SYLVANIA (WTOL) - A Sylvania mother said her son’s doctor refused to prescribe painkillers after her son Anthony’s surgery to remove his tonsils just before Thanksgiving.
Darcy Rose thinks there's a time and place to prescribe opioids. They've become somewhat taboo in today's world because of the major addiction issues that have swarmed our state and country as a whole.
But Rose said there are still situations when they’re helpful.
"There is a time and a place for them and, you know, we were talking about a seven-to-10-day time period," Rose said. "I wasn't asking for a 30-day supply. I wasn't asking for my son for a 30-day supply."
Rose is a former psych nurse and medical professional who's seen the opioid addiction crisis up close.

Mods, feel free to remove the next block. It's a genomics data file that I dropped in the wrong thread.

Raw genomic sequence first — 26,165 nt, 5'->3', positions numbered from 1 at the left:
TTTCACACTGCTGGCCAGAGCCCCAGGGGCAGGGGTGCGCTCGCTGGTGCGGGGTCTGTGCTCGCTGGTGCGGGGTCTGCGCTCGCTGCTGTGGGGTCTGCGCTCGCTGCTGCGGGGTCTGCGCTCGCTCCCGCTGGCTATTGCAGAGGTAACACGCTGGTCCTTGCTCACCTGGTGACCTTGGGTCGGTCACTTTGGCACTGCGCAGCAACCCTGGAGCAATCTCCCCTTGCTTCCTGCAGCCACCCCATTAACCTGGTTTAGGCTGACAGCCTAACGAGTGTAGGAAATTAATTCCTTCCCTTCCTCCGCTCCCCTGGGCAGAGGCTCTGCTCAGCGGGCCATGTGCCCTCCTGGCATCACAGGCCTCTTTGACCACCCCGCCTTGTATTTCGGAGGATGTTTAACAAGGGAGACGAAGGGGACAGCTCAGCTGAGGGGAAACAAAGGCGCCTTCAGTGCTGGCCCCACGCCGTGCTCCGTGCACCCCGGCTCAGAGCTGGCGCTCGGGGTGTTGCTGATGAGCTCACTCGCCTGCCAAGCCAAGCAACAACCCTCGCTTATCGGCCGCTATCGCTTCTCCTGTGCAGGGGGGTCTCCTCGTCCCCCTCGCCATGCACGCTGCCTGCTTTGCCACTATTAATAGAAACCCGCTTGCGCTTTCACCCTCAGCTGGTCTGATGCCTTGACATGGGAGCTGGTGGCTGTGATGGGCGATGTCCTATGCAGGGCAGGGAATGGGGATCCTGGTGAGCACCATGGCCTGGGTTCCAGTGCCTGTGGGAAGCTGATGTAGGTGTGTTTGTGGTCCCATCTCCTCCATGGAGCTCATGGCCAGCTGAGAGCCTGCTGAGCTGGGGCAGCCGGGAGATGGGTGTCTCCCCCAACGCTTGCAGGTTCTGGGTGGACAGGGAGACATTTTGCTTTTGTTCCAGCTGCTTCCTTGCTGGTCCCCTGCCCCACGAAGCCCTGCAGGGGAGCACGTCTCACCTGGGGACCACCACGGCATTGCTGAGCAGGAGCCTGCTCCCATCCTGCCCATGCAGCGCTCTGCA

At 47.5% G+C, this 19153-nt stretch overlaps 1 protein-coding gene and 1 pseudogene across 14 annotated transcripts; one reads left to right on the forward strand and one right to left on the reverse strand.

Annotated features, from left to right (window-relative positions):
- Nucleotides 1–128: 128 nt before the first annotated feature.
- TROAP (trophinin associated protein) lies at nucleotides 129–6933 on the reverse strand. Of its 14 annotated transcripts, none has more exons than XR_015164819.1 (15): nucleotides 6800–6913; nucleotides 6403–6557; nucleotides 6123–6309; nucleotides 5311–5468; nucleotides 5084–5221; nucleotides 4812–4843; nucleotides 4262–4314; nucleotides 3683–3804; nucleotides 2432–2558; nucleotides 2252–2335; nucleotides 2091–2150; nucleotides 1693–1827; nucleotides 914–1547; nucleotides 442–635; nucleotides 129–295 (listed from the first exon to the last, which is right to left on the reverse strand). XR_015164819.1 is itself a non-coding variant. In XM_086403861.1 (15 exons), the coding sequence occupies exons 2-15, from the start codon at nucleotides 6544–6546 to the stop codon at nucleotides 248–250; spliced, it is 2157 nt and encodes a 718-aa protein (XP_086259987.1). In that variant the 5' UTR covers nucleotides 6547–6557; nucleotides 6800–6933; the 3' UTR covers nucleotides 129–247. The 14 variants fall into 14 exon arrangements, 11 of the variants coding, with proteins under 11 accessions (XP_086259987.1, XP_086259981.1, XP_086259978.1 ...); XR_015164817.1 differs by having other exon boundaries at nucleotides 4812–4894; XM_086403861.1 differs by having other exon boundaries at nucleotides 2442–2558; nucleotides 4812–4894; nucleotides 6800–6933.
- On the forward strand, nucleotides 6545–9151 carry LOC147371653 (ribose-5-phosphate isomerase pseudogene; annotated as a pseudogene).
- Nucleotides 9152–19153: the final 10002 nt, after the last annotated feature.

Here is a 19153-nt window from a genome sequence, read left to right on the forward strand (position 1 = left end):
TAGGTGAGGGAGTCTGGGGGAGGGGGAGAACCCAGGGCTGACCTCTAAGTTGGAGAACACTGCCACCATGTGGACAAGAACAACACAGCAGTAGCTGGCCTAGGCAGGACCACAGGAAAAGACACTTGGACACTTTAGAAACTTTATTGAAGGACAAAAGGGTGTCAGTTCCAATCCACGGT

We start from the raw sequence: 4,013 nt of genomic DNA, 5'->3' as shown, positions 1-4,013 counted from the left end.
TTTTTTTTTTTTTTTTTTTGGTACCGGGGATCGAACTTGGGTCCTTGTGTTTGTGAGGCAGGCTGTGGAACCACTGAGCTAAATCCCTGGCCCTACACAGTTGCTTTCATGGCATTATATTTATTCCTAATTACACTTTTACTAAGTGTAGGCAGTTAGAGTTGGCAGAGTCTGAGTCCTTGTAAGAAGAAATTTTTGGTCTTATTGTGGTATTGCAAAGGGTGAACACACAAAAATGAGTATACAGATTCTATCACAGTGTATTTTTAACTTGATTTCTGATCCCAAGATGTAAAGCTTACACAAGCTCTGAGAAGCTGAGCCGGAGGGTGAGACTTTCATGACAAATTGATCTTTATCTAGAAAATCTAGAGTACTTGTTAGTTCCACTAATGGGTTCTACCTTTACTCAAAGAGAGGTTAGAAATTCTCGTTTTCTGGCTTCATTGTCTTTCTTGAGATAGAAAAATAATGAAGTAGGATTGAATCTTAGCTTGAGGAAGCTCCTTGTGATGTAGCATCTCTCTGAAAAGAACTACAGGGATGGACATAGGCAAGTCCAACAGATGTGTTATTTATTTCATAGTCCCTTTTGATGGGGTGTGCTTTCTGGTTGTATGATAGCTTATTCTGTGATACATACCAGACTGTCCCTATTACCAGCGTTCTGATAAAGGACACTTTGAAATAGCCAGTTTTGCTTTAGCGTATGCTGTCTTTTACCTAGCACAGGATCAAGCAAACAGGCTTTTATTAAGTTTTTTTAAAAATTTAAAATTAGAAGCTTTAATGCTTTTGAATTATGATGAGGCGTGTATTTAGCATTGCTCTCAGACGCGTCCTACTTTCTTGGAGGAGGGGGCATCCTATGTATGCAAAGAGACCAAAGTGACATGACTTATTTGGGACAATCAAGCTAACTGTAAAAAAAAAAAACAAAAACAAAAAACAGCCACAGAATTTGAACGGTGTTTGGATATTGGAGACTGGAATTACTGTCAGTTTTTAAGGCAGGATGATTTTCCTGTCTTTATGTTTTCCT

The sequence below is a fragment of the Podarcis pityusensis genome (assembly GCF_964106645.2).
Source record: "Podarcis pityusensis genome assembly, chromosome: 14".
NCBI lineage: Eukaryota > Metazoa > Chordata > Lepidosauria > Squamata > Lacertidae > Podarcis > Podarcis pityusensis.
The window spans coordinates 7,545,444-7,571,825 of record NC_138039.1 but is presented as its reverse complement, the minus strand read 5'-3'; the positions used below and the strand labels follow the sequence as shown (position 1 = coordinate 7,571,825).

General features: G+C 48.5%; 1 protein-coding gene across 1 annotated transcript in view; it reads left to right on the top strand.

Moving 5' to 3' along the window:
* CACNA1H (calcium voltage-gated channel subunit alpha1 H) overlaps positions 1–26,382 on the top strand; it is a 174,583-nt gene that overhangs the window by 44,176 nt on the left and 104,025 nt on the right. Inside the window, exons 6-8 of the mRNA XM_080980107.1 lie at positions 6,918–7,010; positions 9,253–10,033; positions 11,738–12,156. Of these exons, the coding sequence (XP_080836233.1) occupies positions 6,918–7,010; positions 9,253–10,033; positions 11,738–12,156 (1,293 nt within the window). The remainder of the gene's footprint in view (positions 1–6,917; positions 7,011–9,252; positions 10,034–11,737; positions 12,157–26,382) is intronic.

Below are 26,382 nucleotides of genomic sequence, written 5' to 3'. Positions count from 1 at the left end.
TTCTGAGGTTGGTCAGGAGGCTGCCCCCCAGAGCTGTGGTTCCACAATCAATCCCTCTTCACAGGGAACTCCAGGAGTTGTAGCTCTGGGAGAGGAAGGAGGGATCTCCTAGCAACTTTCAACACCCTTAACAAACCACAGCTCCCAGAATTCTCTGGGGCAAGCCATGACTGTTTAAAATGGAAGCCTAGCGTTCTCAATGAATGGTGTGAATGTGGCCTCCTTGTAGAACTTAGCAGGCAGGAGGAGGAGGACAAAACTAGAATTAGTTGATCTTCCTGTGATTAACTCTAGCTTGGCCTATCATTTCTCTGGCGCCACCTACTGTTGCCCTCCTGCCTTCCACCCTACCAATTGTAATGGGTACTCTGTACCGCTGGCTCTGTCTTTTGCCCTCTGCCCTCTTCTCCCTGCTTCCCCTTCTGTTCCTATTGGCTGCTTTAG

Lucas County saw 153 people die last year from opioid overdoses. But Rose said there’s still a need for such narcotics because they serve a purpose, like they could have in Anthony’s case.
"The whole situation and the lack of the proper post-operative care is what was so frustrating," she said. "Even when you take the opioids out of the equation, other things could have been done."
A mother's concern translating into frustration, hoping to get parents educated on the reality of painkiller use.
"You have to advocate and if that means that you have to take your son who's gowned-up, IVed, ready to go into surgery, you say, 'Stop, no, over, we're not doing this,' then don't do it," Rose said.
WTOL reached out to doctors and medical professionals for their opinion on the matter but did not immediately receive a response.